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Object.assign() Method – Assign an Object's Properties to Another Object

Whenever you use Object.assign() on two or more JavaScript objects, the method does the following:

  • It copies the source objects' enumerable own properties and assigns them to the target object.
  • It returns the updated target object.

Syntax of the Object.assign() Method

Object.assign() accepts multiple arguments. Here's the syntax:

Object.assign(targetObj, sourceObj1, ..., sourceObjN)
  • The targetObj argument refers to the JavaScript object you want to modify.
  • The sourceObj1, ..., sourceObjN arguments specify one or more objects whose enumerable own properties you wish to copy to the targetObj.
note
  • Object.assign() is a destructive method that alters the original target object.
  • Suppose the targetObj and sourceObj have a property with the same name. In that case, the source object's property will overwrite that of the target object.

Examples of the Object.assign() Method

Below are examples of the Object.assign() method.

Copy colors' properties into the profile object

const profile = {
firstName: "Oluwatobi",
lastName: "Sofela",
};

const colors = {
car: "White",
shoe: "Pink",
};

const aboutMe = Object.assign(profile, colors);

console.log(aboutMe);

// The invocation above will return:
{ firstName: "Oluwatobi", lastName: "Sofela", car: "White", shoe: "Pink" }

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Copy food and fact's properties into the capital object

const capital = {
india: "New Delhi",
unitedStates: "Washington, D.C.",
};

const food = {
spicy: "Chicken Chettinad",
confection: "S'more",
dessert: "Trifle",
};

const fact = {
strongestCurrency: "Kuwaiti Dinar",
};


const capitalsFoodNFacts = Object.assign(capital, food, fact);

console.log(capitalsFoodNFacts);

// The invocation above will return:
{ india: "New Delhi", unitedStates: "Washington, D.C.", spicy: "Chicken Chettinad", confection: "S'more", dessert: "Trifle", strongestCurrency: "Kuwaiti Dinar" }

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Copy companyProfile's properties into myProfile object

const myProfile = {
firstName: "Oluwatobi",
lastName: "Sofela",
npmPackage: "@codesweetly/react-youtube-playlist",
};

const companyProfile = {
companyName: "CodeSweetly",
npmPackage: "react-image-grid-gallery",
};

const bio = Object.assign(myProfile, companyProfile);

console.log(bio);

// The invocation above will return:
{ firstName: "Oluwatobi", lastName: "Sofela", npmPackage: "react-image-grid-gallery", companyName: "CodeSweetly" }

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Notice that the companyProfile's npmPackge property replaced that of myProfile.

The replacement happened because the two properties have the same key (property name). And in such a case, the sourceObj's property overwrites that of the targetObj.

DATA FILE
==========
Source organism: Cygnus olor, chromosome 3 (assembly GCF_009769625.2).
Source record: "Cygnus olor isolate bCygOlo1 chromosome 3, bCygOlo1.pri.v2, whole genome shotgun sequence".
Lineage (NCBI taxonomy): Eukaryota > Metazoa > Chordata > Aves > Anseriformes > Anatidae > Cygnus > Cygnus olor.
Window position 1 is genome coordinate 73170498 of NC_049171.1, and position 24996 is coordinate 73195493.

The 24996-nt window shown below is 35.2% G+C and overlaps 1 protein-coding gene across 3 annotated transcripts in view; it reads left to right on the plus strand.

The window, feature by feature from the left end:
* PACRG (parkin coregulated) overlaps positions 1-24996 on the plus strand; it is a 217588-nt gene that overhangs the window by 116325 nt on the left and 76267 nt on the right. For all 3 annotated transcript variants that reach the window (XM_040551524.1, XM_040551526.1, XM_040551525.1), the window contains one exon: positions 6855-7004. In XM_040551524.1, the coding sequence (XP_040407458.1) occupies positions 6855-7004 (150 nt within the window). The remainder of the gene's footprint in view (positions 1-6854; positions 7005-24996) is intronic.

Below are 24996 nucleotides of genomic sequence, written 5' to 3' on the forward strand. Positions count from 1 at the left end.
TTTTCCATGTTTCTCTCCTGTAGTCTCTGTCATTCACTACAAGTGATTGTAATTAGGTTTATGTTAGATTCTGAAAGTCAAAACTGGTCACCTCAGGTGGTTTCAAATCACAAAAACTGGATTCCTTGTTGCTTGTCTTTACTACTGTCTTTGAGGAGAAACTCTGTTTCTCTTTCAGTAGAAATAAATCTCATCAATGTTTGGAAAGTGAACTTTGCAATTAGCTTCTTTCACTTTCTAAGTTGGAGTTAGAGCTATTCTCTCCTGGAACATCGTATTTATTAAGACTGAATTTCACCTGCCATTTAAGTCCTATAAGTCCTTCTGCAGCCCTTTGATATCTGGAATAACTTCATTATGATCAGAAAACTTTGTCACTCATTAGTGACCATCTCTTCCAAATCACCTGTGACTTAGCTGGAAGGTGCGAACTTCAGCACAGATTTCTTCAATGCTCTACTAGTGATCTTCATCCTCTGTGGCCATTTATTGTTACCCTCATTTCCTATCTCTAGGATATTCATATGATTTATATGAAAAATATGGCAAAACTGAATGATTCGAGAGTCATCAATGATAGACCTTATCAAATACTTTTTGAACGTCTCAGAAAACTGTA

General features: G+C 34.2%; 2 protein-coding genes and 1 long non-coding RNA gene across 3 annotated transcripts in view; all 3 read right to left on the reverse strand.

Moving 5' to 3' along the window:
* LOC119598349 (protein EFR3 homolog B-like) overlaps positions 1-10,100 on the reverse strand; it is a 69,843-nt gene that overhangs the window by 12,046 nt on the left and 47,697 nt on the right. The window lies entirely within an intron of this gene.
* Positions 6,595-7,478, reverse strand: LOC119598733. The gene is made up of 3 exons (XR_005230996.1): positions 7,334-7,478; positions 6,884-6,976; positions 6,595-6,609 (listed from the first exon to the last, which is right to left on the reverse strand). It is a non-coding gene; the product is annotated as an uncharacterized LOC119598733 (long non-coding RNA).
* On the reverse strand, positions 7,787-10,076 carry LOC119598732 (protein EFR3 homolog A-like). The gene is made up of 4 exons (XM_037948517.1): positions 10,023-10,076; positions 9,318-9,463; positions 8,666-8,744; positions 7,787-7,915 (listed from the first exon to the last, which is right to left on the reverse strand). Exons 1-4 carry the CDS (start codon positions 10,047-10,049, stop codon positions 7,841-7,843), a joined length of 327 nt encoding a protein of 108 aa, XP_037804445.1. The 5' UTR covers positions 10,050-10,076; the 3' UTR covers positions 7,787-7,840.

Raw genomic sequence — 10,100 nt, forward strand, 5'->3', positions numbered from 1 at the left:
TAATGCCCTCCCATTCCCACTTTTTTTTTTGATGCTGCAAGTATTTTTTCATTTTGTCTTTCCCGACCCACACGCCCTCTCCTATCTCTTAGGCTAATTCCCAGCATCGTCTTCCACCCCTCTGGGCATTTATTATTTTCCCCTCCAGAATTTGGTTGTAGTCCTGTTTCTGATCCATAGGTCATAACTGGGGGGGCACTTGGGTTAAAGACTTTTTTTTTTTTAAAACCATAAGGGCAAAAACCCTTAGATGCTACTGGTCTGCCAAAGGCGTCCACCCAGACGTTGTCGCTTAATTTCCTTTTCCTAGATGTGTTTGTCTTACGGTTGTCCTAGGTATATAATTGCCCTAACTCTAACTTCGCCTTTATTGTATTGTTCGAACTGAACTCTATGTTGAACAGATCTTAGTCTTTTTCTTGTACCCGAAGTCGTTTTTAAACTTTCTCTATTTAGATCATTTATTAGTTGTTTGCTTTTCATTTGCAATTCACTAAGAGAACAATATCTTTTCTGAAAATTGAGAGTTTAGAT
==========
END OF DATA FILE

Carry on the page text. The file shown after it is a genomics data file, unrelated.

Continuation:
Important Stuff to Know about the Object.assign() Method

Keep these three essential pieces of info in mind whenever you choose to use the Object.assign() method.

Info 1: The source object can be an array or a string value

The Object.assign() method accepts array item and string primitives as a source object.

Here's an example:

const myName = "Oluwatobi";
const bio = Object.assign({}, myName);

console.log(bio);

// The invocation above will return:
{ 0: "O", 1: "l", 2: "u", 3: "w", 4: "a", 5: "t", 6: "o", 7: "b", 8: "i" }

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Here's another example:

const myName = ["Oluwatobi", "Sofela", "CodeSweetly" ];
const bio = Object.assign({}, myName);

console.log(bio);

// The invocation above will return:
{ 0: "Oluwatobi", 1: "Sofela", 2: "CodeSweetly" }

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Info 2: How does Object.assign() work on objects containing only primitive values?

Suppose you used the Object.assign() method on a source object containing only primitive values. In that case, the computer will not create any reference between the original object and the duplicated one.

For instance, consider the following code:

const myName = { firstName: "Oluwatobi", lastName: "Sofela" };
const bio = Object.assign({}, myName);

console.log(bio); // { firstName: "Oluwatobi", lastName: "Sofela" }

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Observe that every item in myName is a primitive value. Therefore, when we used the Object.assign() method to assign myName's properties to the empty target object, the computer did not create any reference between the two objects.

As such, any alteration you make to myName will not reflect in bio, and vice versa.

As an example, let's add more content to myName:

myName.firstName = "Tobi";

Now, let's check the current state of myName and bio:

console.log(myName); // { firstName: "Tobi", lastName: "Sofela" }
console.log(bio); // { firstName: "Oluwatobi", lastName: "Sofela" }

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Notice that myName's updated content did not reflect in bio—because Object.assign() created no reference between the source and the target object.

note